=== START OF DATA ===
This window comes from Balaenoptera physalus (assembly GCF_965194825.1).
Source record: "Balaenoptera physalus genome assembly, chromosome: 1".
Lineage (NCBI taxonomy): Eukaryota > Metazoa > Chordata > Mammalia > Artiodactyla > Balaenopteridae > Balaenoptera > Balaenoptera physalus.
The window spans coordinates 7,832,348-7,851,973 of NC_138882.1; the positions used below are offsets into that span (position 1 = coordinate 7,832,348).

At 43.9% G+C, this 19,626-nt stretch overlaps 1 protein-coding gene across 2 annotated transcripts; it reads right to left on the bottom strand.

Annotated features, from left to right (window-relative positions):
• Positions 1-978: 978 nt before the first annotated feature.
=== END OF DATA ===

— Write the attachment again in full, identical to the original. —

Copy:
This window comes from Balaenoptera physalus (assembly GCF_965194825.1).
Source record: "Balaenoptera physalus genome assembly, chromosome: 1".
Lineage (NCBI taxonomy): Eukaryota > Metazoa > Chordata > Mammalia > Artiodactyla > Balaenopteridae > Balaenoptera > Balaenoptera physalus.
The window spans coordinates 7,832,348-7,851,973 of NC_138882.1; the positions used below are offsets into that span (position 1 = coordinate 7,832,348).

At 43.9% G+C, this 19,626-nt stretch overlaps 1 protein-coding gene across 2 annotated transcripts; it reads right to left on the bottom strand.

Annotated features, from left to right (window-relative positions):
• Positions 1-978: 978 nt before the first annotated feature.